That's not to say go crazy with paranoia. But do have adequate ventilation. Don't eat your paint or point your brush with your lips. Don't get paint on your skin if you can avoid it.

 

Treat your paints with respect. Don't be careless with them, but don't fear them either.

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To labor the point, I should point out that in *every* case of reaction to allergic paint I can find, "poorly ventilated area" continues to be a recurring theme - as well as LARGE amounts of acrylic paint. see http://acrylicpoisoning.com/

 

As in all things, I advise our fans and hobbysists to work in an adequately apportioned paint area - good ventialtion, and proper precautions. According to EPA guidelines posted above, just general working conditions in your average basement studio are fine, assuming you have adequate (any) airflow. Open a window. Turn on a fan. Use central air. Something. Sit in a closed room with anything long enough and it's probably going to be unhealthy.

 

But...but...I do my best work, paint and otherwise, in my broom closet! :down:

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Treat your paints with respect. Don't be careless with them, but don't fear them either.

 

So, what you're saying is, don't fear the Reaper (MSP)?

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Given the number of dead animals preserved in formaldehyde that I, and colleagues for generations before me, have handled without harm, I am confident that the amount present in 1/2 oz. bottle of paint won't do me in.

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Even water and oxygen are toxic at high enough levels. True.

 

Correct. Oxygen toxicity is of particular concern with COPD patients, and water intoxication is probably the worst named condition..ever.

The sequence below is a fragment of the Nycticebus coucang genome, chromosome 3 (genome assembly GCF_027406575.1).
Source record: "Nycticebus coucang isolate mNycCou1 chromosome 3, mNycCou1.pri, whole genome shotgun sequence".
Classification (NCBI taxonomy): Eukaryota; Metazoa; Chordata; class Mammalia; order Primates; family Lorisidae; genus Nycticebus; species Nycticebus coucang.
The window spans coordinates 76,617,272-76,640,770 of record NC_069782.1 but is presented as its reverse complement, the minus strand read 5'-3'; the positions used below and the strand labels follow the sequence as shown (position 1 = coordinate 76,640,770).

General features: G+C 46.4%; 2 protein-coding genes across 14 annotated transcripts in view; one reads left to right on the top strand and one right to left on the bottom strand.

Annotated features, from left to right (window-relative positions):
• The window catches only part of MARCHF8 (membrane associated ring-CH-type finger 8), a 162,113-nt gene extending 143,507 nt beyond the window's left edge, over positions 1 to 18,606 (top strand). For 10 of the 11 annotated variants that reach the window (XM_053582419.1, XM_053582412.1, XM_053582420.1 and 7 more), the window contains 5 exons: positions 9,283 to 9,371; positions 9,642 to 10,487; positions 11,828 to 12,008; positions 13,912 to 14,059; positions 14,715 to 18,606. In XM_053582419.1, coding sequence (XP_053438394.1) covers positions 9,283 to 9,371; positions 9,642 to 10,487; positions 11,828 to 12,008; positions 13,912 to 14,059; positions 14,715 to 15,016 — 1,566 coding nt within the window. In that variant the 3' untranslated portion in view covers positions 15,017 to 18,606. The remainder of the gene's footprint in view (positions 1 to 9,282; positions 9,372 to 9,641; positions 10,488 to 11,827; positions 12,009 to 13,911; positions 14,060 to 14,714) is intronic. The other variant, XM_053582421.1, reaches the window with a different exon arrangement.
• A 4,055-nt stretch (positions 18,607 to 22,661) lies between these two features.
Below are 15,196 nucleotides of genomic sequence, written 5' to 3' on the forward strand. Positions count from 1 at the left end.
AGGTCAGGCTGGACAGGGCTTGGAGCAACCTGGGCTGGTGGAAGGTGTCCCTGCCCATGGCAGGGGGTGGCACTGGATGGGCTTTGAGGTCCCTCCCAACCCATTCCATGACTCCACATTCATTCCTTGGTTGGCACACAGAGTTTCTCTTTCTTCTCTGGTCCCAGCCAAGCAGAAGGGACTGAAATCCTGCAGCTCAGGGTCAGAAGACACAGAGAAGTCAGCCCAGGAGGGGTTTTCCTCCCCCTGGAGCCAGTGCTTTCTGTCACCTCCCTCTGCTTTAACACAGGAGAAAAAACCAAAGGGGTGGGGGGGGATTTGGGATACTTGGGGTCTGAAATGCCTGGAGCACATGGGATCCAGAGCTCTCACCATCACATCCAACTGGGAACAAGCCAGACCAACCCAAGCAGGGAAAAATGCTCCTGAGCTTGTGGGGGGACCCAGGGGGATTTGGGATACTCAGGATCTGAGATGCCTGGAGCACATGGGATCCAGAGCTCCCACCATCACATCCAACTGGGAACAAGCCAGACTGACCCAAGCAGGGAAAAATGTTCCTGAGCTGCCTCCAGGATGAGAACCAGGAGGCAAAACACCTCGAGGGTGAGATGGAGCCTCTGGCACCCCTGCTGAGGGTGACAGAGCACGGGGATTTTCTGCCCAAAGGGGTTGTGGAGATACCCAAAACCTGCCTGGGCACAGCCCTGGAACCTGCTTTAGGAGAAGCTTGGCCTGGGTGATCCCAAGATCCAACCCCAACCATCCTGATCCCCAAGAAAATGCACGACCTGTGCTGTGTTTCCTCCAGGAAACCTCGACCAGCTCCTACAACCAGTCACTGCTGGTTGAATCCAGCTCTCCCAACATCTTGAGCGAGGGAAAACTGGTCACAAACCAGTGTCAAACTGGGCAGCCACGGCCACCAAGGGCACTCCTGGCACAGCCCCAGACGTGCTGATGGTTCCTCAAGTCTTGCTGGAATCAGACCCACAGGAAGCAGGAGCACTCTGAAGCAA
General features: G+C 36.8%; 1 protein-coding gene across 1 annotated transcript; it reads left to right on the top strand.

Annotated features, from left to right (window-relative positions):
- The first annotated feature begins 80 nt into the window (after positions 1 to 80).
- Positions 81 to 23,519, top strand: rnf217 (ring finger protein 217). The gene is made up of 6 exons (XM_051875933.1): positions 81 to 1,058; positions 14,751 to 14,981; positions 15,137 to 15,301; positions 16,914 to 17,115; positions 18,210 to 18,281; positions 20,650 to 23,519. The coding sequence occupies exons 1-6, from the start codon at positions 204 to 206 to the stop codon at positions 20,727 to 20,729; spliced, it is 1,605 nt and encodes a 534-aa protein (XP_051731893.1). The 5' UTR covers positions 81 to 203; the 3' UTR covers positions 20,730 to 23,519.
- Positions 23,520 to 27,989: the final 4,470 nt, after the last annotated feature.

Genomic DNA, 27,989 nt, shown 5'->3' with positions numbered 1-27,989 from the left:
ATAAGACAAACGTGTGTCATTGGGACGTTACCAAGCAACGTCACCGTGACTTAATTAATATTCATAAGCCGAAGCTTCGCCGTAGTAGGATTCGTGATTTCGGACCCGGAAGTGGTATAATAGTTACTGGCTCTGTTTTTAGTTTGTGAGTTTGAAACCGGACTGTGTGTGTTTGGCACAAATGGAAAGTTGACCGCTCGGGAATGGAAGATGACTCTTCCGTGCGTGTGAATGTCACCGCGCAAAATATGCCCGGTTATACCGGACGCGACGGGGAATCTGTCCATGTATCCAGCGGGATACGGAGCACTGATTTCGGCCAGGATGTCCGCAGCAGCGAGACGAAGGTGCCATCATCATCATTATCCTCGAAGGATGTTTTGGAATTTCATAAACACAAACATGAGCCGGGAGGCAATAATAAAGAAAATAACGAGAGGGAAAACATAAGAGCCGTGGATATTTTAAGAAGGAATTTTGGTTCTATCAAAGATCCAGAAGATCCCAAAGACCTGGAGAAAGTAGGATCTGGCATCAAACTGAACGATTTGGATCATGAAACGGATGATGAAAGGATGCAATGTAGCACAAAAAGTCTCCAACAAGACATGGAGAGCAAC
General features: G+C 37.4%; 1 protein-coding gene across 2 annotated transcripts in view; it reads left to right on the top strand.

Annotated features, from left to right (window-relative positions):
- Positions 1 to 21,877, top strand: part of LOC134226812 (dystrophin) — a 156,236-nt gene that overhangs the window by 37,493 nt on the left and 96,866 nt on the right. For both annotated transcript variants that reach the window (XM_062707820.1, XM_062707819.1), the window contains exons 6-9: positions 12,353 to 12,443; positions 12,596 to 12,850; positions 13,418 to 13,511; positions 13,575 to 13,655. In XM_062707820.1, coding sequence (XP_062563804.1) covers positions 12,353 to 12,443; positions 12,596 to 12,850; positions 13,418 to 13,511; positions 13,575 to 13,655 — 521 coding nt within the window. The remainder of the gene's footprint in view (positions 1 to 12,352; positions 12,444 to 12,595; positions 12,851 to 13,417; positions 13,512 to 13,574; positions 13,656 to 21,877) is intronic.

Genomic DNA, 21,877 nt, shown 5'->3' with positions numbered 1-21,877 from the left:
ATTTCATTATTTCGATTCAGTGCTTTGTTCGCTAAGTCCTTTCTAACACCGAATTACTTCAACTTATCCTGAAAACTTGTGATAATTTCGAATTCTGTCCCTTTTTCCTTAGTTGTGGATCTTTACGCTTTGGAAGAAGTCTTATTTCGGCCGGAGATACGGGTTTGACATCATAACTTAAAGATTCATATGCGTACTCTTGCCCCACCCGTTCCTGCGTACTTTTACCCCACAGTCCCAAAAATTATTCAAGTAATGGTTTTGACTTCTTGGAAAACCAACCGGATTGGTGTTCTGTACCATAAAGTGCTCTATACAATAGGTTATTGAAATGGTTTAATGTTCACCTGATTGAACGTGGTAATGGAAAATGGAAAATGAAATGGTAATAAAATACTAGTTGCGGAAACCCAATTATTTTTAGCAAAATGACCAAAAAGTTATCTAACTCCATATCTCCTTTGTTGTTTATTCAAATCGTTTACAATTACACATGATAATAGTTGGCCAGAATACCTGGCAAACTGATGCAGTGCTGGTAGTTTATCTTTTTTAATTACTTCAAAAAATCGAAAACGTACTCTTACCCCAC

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Given the number of dead animals preserved in formaldehyde that I, and colleagues for generations before me, have handled without harm, I am confident that the amount present in 1/2 oz. bottle of paint won't do me in.

 

Or...the more you paint..the more you preserve yourself! :huh:

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I don't keep a paper towel handy when painting; the back of my left hand is always closer than my painting table and works just as well for wicking excess paint off a brush. After a paint session, my left hand is usually encrusted with paint.

 

It's nice to know that hand will decay more slowly than the rest of my body, but I have no fear that this is what will kill me.

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So I've pointed my brush for years with my lips, painted my hands, and worked in unventilated basements. I work with things much closer to my face then all of you and the moral is: not dead...yet. Now I've learned over the years that for certain applications dust masks, safety glasses, and respirators are probably a better bet. However, I've been doing some aspect of this hobby for 27 years. If the more carcinogenic xylene in the plastic cement hasn't killed me yet then I'm certain the trace amounts of formaldahyde will continue to be a non issue.

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Between all my unpainted minis and apparently all the formaldehyde I have consumed/been exposed to I will seemingly never die. And if I do happen to pass I will be so well preserved no one will notice :lol:

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Given the number of times that I've accidentally cleaned my brush in my coffee, I've probably ingested half a bottle's worth of paint by now. Top painting tip: never put your coffee cup next to your water pot.

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Given the number of times that I've accidentally cleaned my brush in my coffee, I've probably ingested half a bottle's worth of paint by now. Top painting tip: never put your coffee cup next to your water pot.

 

Primer is not coffee whitener! I can't stress this enough, people!